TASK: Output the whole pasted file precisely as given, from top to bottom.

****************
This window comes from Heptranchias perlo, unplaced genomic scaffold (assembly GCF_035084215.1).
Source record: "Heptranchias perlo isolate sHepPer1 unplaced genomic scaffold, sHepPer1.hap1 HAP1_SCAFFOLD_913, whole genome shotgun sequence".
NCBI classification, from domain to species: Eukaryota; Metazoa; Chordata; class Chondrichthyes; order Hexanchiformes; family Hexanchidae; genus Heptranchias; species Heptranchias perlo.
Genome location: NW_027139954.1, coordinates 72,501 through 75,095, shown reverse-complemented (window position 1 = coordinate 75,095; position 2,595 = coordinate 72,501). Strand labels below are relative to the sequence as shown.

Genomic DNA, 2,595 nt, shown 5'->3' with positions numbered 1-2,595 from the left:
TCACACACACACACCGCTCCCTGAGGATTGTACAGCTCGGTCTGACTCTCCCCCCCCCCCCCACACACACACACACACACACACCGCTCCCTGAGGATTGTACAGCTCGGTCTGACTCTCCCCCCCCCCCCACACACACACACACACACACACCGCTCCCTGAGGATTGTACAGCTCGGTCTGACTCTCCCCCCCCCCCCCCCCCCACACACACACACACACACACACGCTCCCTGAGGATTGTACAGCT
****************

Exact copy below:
This window comes from Heptranchias perlo, unplaced genomic scaffold (assembly GCF_035084215.1).
Source record: "Heptranchias perlo isolate sHepPer1 unplaced genomic scaffold, sHepPer1.hap1 HAP1_SCAFFOLD_913, whole genome shotgun sequence".
NCBI classification, from domain to species: Eukaryota; Metazoa; Chordata; class Chondrichthyes; order Hexanchiformes; family Hexanchidae; genus Heptranchias; species Heptranchias perlo.
Genome location: NW_027139954.1, coordinates 72,501 through 75,095, shown reverse-complemented (window position 1 = coordinate 75,095; position 2,595 = coordinate 72,501). Strand labels below are relative to the sequence as shown.

Genomic DNA, 2,595 nt, shown 5'->3' with positions numbered 1-2,595 from the left:
TCACACACACACACCGCTCCCTGAGGATTGTACAGCTCGGTCTGACTCTCCCCCCCCCCCCCACACACACACACACACACACACCGCTCCCTGAGGATTGTACAGCTCGGTCTGACTCTCCCCCCCCCCCCACACACACACACACACACACACCGCTCCCTGAGGATTGTACAGCTCGGTCTGACTCTCCCCCCCCCCCCCCCCCCACACACACACACACACACACACGCTCCCTGAGGATTGTACAGCT